The Lord Jesus, contrary to the Gnostic heretics, did truly have a human nature and body. He could be touched (Matt. 14:36; Mark 6:56). Even as an infant, He had a true human body, which could be touched and was not a phantom or a ghost or something that looked like a human body but actually was not (Luke 2:28). He did take flesh and the form of man as we saw above (John 1:14; Phil. 2:6; 1 Tim. 3:16; Heb. 2:14). He became man and to be truly man is to have human nature obviously.


    One thing that is common to humans and creatures is development. God in Himself is sufficient, all-knowing and all-perfect. God does not develop, but a creature develops. Becomes older, becomes more knowledgeable, becomes more obedient and so on. This was also the case with the Lord Jesus. Luke says that the child, i.e., the Lord Jesus, grew up and grew in His knowledge of wisdom (Luke 2:40, 52). But God is all-wise and all-knowing and does not need any development or teaching, yet the Lord Jesus in His human nature had to develop and learn as any human does, otherwise He would not have been a true human. 


    Emotions are common to all people. We all have been happy or sad at times. It is the experience of all humans. Even in this, the Lord Jesus was truly human.

    • He experienced trouble (John 12:27; 13:21).
    • He wept (John 11:35; Heb. 5:7).
    • He was sorrowful (Matt. 26:38).
    • He was greatly distressed and troubled (Mark 14:33). 
    • He was deeply moved (John 11:33-35).
    • He felt agony (Luke 22:44).

    The experience of these emotions, which in essence are excluded from God, proves that He was truly human. Though God is sometimes described like this in the Bible yet this is only because He “baby talks” to us. 

    Eating and Drinking

    The Lord Who created it all, food and water, was Himself hungry (Matt. 4:2; 21:18; Mark 11:12; Luke 4:2) and thirsty (John 4:7; 19:28). These things cannot be experienced by the divine nature as that is spiritual and is in need of no nourishment, unlike us humans who need food and drinking otherwise we would die. In this way also, the Lord Jesus “partook of the same things” that we do (Heb. 2:14), thereby demonstrating His full humanity. He became like us even in our need for eating and drinking.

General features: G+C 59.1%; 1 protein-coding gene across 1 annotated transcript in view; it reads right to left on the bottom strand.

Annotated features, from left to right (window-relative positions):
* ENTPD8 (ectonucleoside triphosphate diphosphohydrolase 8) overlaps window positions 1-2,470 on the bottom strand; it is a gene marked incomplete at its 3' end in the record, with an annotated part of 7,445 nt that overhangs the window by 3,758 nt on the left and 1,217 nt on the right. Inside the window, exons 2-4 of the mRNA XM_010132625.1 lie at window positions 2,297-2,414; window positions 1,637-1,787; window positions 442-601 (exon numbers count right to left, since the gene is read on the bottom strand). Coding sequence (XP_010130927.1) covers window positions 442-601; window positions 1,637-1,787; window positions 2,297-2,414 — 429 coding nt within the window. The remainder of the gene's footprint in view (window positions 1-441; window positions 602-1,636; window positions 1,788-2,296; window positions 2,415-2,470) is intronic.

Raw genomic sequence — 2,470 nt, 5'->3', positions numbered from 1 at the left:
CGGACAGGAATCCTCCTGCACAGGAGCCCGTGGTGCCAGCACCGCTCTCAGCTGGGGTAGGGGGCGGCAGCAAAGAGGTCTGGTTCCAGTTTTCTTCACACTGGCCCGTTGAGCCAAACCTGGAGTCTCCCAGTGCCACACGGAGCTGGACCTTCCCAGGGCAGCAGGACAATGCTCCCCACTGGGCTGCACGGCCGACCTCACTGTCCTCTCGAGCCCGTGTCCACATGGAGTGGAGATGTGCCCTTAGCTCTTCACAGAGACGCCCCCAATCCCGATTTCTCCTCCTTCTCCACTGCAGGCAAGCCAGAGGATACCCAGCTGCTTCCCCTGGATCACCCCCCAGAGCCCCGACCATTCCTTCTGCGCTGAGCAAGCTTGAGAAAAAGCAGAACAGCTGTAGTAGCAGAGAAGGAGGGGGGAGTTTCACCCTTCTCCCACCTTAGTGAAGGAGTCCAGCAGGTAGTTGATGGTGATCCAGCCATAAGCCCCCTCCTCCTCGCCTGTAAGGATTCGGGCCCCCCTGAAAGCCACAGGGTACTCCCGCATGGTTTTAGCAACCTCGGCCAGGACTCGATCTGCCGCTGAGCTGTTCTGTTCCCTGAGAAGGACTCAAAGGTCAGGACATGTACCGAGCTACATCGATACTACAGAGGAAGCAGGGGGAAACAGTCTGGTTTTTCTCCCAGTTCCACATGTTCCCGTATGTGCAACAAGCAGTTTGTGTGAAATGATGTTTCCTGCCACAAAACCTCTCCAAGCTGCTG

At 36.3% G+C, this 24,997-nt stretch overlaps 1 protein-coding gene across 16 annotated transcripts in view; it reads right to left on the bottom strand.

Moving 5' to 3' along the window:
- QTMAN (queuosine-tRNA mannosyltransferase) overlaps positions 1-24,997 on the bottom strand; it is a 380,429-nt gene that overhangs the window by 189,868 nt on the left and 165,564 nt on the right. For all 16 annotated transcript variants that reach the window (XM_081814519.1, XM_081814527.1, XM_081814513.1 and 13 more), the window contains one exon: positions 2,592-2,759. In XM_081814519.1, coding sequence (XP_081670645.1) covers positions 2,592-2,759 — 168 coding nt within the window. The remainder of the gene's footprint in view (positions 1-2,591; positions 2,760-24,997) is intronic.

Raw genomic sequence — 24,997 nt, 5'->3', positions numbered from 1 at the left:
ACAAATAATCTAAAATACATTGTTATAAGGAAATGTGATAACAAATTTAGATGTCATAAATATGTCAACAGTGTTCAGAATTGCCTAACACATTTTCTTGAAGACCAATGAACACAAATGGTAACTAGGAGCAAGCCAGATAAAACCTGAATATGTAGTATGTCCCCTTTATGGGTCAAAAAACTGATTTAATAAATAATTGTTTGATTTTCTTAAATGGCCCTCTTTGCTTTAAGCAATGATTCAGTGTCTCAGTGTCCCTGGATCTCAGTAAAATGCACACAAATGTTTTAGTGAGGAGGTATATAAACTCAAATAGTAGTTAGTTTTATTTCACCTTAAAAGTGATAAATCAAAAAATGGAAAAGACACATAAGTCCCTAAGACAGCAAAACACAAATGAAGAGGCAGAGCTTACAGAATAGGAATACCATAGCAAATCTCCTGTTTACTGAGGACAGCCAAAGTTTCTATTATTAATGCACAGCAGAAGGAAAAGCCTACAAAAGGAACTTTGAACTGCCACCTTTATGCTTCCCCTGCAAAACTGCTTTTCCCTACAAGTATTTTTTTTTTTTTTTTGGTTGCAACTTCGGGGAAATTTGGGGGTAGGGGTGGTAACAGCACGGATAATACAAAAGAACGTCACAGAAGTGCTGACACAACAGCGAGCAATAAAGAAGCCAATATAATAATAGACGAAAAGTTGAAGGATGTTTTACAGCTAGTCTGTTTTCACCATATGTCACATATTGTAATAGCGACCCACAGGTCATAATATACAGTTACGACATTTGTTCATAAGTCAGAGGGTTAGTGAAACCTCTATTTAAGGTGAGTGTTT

Tired and Sleeping

    The Lord Jesus is said to be tired (John 4:6) and sleeping (Matt. 8:24; Mark 4:38; Luke 8:23). But the Scriptures says that “he who keeps Israel will neither slumber nor sleep” (Ps. 121:4). The divine nature cannot be tired and cannot sleep, yet humans do get tired and sleep. Even in this, He fully shared in our human nature and human limitation.

    Yet Without Sin

    The Lord Jesus did truly become man, but not sinful man. Some may object by saying that He is then not truly man, but this objection can only be raised if someone assumes that sin was created in us and is essential to our humanity and not a diversion and distortion of our humanity. In many places, the Bible describes Him as sinless, pure and free from sin (Isa. 53:9; Heb. 4:5; 7:26; John 8:46; 2 Cor. 5:21; 1 Pet. 2:22; 1 John 3:5). He was truly as God desired man to be. He truly did only that which is pleasing in God’s sight (John 8:29). We may be tempted to think that because He was sinless He does not understand how we feel when we are tempted and sin, yet the Bible warns us not to think in such a way:

    Heb. 4:14-16 Since then we have a great high priest who has passed through the heavens, Jesus, the Son of God, let us hold fast our confession. 15 For we do not have a high priest who is unable to sympathize with our weaknesses, but one who in every respect has been tempted as we areyet without sin. 16 Let us then with confidence draw near to the throne of grace, that we may receive mercy and find grace to help in time of need. 

    The fact that He was sinless is here used as an encouragement to look to Him and to see Him as a friend in time of temptation and trouble. We are to look to Him Who was tempted by Satan throughout His life, not only in the wilderness, with the same aspects and things that we deal with, yet withstood these temptations. It is obviously harder to withstand the temptations than to give in and thus He understands and He sympathizes with our weaknesses when we fall and He is willing to help us and grant grace that would cleanse us from all our unrighteousness (1 John 1:8-9).

    The Virgin Birth